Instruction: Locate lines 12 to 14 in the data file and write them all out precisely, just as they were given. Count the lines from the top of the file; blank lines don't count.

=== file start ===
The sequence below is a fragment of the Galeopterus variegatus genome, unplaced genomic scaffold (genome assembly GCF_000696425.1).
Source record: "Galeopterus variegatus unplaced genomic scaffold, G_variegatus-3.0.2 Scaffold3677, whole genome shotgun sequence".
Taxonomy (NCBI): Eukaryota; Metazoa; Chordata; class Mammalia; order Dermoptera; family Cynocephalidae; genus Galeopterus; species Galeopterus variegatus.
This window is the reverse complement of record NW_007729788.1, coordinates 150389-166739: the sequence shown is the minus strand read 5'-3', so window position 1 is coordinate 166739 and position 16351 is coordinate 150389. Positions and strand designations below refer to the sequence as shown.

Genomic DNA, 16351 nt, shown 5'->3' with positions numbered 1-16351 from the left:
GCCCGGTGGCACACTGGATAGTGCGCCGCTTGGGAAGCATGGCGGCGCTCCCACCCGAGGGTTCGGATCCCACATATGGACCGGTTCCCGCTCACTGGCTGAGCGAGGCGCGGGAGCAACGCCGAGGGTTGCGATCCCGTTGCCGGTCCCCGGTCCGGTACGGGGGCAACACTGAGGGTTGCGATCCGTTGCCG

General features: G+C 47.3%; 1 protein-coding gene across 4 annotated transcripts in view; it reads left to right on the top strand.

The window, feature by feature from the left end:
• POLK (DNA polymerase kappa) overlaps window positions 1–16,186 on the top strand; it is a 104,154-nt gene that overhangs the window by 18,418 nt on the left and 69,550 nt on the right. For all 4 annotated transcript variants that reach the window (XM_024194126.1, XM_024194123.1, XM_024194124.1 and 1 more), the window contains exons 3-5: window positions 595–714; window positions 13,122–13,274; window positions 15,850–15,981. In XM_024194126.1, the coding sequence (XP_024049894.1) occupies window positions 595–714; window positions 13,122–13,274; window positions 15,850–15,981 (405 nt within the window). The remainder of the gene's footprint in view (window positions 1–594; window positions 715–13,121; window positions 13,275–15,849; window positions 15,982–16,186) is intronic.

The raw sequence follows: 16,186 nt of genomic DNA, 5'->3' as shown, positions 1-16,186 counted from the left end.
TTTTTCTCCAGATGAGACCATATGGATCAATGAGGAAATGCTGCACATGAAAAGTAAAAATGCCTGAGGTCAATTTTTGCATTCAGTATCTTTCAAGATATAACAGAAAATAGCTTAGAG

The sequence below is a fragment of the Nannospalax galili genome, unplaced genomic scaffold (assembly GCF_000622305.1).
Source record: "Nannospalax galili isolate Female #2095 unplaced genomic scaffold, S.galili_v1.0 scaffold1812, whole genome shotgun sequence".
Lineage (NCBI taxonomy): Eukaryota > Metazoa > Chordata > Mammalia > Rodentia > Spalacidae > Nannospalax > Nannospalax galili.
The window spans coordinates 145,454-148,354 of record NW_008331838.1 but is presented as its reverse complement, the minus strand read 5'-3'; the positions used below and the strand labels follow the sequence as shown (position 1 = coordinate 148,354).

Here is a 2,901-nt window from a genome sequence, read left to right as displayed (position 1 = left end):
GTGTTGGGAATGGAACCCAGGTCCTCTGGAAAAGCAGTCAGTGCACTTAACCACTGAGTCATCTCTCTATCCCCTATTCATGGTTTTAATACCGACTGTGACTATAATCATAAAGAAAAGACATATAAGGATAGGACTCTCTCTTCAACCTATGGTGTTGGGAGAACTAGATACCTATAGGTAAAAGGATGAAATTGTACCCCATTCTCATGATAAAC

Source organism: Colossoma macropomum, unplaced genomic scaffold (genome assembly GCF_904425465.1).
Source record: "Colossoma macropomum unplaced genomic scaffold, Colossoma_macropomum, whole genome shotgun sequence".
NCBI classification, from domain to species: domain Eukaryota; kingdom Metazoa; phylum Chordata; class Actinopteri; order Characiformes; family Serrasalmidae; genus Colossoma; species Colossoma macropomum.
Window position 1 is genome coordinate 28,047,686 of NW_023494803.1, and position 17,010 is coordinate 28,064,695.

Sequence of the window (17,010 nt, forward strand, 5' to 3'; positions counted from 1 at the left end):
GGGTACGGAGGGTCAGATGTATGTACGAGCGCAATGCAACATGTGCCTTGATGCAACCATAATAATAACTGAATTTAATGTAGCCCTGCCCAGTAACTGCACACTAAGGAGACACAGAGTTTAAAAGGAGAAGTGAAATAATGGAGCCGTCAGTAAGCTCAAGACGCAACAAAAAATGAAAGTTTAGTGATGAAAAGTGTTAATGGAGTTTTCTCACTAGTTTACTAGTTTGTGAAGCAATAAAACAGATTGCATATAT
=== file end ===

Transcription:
The sequence below is a fragment of the Nannospalax galili genome, unplaced genomic scaffold (assembly GCF_000622305.1).
Source record: "Nannospalax galili isolate Female #2095 unplaced genomic scaffold, S.galili_v1.0 scaffold1812, whole genome shotgun sequence".
Lineage (NCBI taxonomy): Eukaryota > Metazoa > Chordata > Mammalia > Rodentia > Spalacidae > Nannospalax > Nannospalax galili.